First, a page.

Those Pesky Pharisees



Read John 9:1-38

A long time ago, in a writing class I was in, the teacher said that every good story has a hero and an antagonist.  In the Gospel story from the 9th chapter of John presents just that the hero, the blind man or perhaps Jesus (although he is the hero of all biblical stories) and the Pharisees.

Jesus and walking along the road and he meets a man that has been blind since birth.  Biblical commentators say that the man is known to Jesus and his Apostles and would have known his story and that he was blind from his birth.  Being blind from birth is essential to the story as sometimes there was a question about healing and the fact that perhaps the person was not sick.  In any case, the Apostles asked who had sinned the man or his parents.

The ancients believed there was a direct correlation between sickness and sin.  In some way, this might be true.  When we sin we do not always make the best choices, and this can lead to severe consequences but, in this case, since the man was born this way, it is unlikely this happened.  However, Jesus provides us with the answer in verse 3, “Neither this man nor his parents sinned, but that the works of God should be revealed in him.”

Jesus makes clay with some of his spit; this harkens back to the creation of the world and put the clay on his eyes.  He then directs the man to go wash in the pool of Siloam, which was located quite a distance from the Temple.  The man had to participate in the gift that Jesus was giving him.  Sure Jesus could have just healed the man, we see this on several occasions, but he asked the man to participate in his healing as a way to show us that we too need to take part in our healing.

Now this is where the story gets good.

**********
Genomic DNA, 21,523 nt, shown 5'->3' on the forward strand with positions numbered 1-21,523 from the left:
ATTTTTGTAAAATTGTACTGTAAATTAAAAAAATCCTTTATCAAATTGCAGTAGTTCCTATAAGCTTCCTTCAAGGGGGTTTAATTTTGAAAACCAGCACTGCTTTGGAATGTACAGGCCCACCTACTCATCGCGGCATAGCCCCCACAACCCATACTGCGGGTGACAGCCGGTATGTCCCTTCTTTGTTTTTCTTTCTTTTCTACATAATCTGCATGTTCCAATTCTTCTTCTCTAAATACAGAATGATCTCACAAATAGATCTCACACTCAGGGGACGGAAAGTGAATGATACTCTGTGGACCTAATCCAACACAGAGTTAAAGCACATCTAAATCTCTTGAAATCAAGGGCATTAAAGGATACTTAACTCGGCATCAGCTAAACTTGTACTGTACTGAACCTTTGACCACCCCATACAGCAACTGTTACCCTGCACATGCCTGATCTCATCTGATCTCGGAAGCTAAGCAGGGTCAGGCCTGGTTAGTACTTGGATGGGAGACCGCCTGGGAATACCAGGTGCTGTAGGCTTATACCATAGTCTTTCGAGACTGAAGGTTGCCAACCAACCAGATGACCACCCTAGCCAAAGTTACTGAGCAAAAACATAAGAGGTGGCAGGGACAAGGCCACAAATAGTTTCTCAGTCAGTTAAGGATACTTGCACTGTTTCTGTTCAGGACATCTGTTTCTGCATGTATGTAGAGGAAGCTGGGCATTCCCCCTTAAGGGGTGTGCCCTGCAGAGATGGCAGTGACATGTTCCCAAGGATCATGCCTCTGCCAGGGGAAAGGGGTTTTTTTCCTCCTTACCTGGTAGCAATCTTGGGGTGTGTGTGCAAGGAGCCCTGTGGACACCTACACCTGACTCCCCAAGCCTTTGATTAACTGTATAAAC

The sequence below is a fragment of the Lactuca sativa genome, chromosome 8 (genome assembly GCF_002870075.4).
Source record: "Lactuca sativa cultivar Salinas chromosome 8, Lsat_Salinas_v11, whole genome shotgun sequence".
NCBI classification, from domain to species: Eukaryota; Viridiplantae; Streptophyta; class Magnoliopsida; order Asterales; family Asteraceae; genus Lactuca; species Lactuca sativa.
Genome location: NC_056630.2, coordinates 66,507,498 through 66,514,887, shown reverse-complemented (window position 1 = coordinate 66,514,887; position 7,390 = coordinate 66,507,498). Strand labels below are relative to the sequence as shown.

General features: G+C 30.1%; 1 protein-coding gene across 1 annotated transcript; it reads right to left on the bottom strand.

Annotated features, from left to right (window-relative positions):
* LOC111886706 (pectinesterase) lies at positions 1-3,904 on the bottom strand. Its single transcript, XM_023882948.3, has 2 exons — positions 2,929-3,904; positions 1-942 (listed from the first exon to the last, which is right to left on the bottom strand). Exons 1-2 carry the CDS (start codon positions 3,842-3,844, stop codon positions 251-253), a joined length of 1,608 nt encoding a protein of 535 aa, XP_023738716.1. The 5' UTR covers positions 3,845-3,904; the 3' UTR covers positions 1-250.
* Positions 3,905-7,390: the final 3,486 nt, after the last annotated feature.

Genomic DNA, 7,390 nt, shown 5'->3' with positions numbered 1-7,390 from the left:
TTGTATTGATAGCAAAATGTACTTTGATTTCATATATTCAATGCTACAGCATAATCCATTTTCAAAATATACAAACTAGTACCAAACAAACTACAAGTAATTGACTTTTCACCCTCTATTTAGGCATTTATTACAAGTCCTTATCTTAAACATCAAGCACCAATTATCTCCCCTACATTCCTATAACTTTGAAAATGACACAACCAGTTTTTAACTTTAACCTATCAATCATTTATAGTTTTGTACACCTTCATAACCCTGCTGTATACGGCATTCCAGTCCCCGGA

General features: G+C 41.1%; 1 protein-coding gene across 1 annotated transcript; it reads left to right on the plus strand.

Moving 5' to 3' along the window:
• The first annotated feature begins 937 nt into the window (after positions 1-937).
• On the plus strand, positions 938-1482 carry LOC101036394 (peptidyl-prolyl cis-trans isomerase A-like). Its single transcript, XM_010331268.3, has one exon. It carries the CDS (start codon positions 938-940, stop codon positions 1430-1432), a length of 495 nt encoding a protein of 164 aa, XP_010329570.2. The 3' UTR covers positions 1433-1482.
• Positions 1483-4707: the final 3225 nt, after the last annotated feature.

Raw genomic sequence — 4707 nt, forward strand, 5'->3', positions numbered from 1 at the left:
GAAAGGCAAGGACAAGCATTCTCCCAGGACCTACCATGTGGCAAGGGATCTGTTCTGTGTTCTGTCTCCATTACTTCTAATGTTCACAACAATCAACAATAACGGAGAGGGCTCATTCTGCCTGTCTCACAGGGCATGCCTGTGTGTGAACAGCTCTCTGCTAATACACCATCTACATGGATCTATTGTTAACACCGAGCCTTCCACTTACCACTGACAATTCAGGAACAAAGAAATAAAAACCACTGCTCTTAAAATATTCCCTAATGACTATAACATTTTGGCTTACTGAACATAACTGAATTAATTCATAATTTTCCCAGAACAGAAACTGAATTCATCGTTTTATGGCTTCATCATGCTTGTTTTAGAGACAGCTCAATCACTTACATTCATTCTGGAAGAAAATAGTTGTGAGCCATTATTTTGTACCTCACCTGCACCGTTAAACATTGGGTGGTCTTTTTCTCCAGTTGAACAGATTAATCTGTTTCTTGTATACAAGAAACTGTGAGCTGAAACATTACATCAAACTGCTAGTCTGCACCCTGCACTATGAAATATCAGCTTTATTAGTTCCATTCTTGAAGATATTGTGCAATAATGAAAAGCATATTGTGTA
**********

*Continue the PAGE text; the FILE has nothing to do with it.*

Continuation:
Later on the man’s neighbors see him and they start to ask if this was indeed the man who had been born blind.  He tells them that yes it is he, and they ask how he was healed.  He tells them the story of Jesus; he is evangelizing his neighbors, and they were so interested in the fact that their friend could now see that they take him to the Pharisees.

The Pharisees question the man about his healing and when they discover that it was Jesus, who they apparently knew about by this point in His ministry, and when they realized that it had been done on the Sabbath they become enraged.  It was unlawful to perform any work on the Sabbath and the action of Jesus “making the clay” was considered work.  Since he broke the Sabbath, he was. Therefore, a sinner and this “healing” could not have been from God.

The bring in the man’s parents to verify the story and the parents tell the Pharisees that he was in fact born blind, but they have no idea how he was healed in fact they tell the Pharisees that the man in “of age” go and ask him.  They were so terrified of the Pharisees and being thrown out of the Temple, that they were willing to sacrifice their son!  This is what religion can do.

So they bring in the man again and ask him for his healing.  The man answers that he had already told them what had happened in fact he scolds them because they did not listen the first time.  I am sure that went over well with them.  He then asks them if they too wish to become a disciple of Jesus.  Well this sets them off, and they become indignant and they proclaim that they follow Moses, they condemn the man and cast him out of the Temple.

The Pharisees were the truly blind ones in this story.  Their lack of faith so blinded them; their hatred of Jesus so blinded them, their fear of Jesus so blinded them and perhaps their loss of position, which they missed the miracle for the rule.  The law said you cannot work on the Sabbath, and that is all they were able to see.  A man who had been blind from birth had received his sight and had been made whole and rather than giving God the glory and rejoicing they were giving the law the glory and used it to condemn not only Jesus but the poor man who had been healed.

This happens more than we would like to think it does in the church today.  We get so caught up in the rules and the laws that we forget about the people.  We see their sin, and not ours by the way, and all we wish to do in condemn them for it.  We enshrine the law in gold and use it a weapon against the people.  We cast them out, maybe not as the Pharisees did in the story, but we cast them out with our words and with our actions.

But the story does not end there.  Jesus finds the man and asks him what happened and asks the man if he believes in the Son of God.  The man asks who he is that he might believe in him.  Jesus responds that it is himself, and the man believes.  Jesus responds in verse 39, “For judgment I have come into this world, that those who do not see may see and that those who see may be made blind.”  Blinded by the law they threw out a man who could see because of his faith.

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